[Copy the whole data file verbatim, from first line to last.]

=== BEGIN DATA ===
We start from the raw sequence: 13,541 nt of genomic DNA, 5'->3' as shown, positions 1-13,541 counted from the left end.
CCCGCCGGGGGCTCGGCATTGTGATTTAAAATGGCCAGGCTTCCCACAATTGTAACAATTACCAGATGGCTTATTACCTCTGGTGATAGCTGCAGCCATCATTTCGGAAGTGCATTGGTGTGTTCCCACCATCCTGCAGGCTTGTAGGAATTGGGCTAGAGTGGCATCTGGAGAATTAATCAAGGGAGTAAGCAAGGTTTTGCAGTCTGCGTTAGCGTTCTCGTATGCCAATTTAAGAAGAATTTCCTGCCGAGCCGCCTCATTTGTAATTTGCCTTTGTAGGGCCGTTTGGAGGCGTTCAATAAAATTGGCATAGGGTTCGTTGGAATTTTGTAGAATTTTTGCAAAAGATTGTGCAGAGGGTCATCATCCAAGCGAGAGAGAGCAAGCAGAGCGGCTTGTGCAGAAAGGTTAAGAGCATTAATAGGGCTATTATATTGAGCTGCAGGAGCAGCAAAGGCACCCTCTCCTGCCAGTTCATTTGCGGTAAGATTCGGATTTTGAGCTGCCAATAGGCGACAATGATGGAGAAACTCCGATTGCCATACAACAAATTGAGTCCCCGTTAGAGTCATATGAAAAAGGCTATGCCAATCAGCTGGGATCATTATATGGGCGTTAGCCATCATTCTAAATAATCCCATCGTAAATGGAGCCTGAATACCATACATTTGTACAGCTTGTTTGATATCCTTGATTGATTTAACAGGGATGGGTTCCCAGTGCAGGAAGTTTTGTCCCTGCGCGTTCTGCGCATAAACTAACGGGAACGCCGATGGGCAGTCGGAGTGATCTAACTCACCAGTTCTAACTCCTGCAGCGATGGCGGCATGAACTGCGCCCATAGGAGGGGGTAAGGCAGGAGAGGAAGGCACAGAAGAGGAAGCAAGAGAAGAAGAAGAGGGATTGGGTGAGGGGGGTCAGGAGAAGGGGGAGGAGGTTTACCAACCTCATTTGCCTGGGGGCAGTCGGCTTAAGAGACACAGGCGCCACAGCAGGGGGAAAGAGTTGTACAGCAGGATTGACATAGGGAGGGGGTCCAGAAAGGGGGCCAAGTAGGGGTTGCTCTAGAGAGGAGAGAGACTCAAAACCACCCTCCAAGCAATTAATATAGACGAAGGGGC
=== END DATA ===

We start from the raw sequence: 13,541 nt of genomic DNA, 5'->3' as shown, positions 1-13,541 counted from the left end.
CCCGCCGGGGGCTCGGCATTGTGATTTAAAATGGCCAGGCTTCCCACAATTGTAACAATTACCAGATGGCTTATTACCTCTGGTGATAGCTGCAGCCATCATTTCGGAAGTGCATTGGTGTGTTCCCACCATCCTGCAGGCTTGTAGGAATTGGGCTAGAGTGGCATCTGGAGAATTAATCAAGGGAGTAAGCAAGGTTTTGCAGTCTGCGTTAGCGTTCTCGTATGCCAATTTAAGAAGAATTTCCTGCCGAGCCGCCTCATTTGTAATTTGCCTTTGTAGGGCCGTTTGGAGGCGTTCAATAAAATTGGCATAGGGTTCGTTGGAATTTTGTAGAATTTTTGCAAAAGATTGTGCAGAGGGTCATCATCCAAGCGAGAGAGAGCAAGCAGAGCGGCTTGTGCAGAAAGGTTAAGAGCATTAATAGGGCTATTATATTGAGCTGCAGGAGCAGCAAAGGCACCCTCTCCTGCCAGTTCATTTGCGGTAAGATTCGGATTTTGAGCTGCCAATAGGCGACAATGATGGAGAAACTCCGATTGCCATACAACAAATTGAGTCCCCGTTAGAGTCATATGAAAAAGGCTATGCCAATCAGCTGGGATCATTATATGGGCGTTAGCCATCATTCTAAATAATCCCATCGTAAATGGAGCCTGAATACCATACATTTGTACAGCTTGTTTGATATCCTTGATTGATTTAACAGGGATGGGTTCCCAGTGCAGGAAGTTTTGTCCCTGCGCGTTCTGCGCATAAACTAACGGGAACGCCGATGGGCAGTCGGAGTGATCTAACTCACCAGTTCTAACTCCTGCAGCGATGGCGGCATGAACTGCGCCCATAGGAGGGGGTAAGGCAGGAGAGGAAGGCACAGAAGAGGAAGCAAGAGAAGAAGAAGAGGGATTGGGTGAGGGGGGTCAGGAGAAGGGGGAGGAGGTTTACCAACCTCATTTGCCTGGGGGCAGTCGGCTTAAGAGACACAGGCGCCACAGCAGGGGGAAAGAGTTGTACAGCAGGATTGACATAGGGAGGGGGTCCAGAAAGGGGGCCAAGTAGGGGTTGCTCTAGAGAGGAGAGAGACTCAAAACCACCCTCCAAGCAATTAATATAGACGAAGGGGC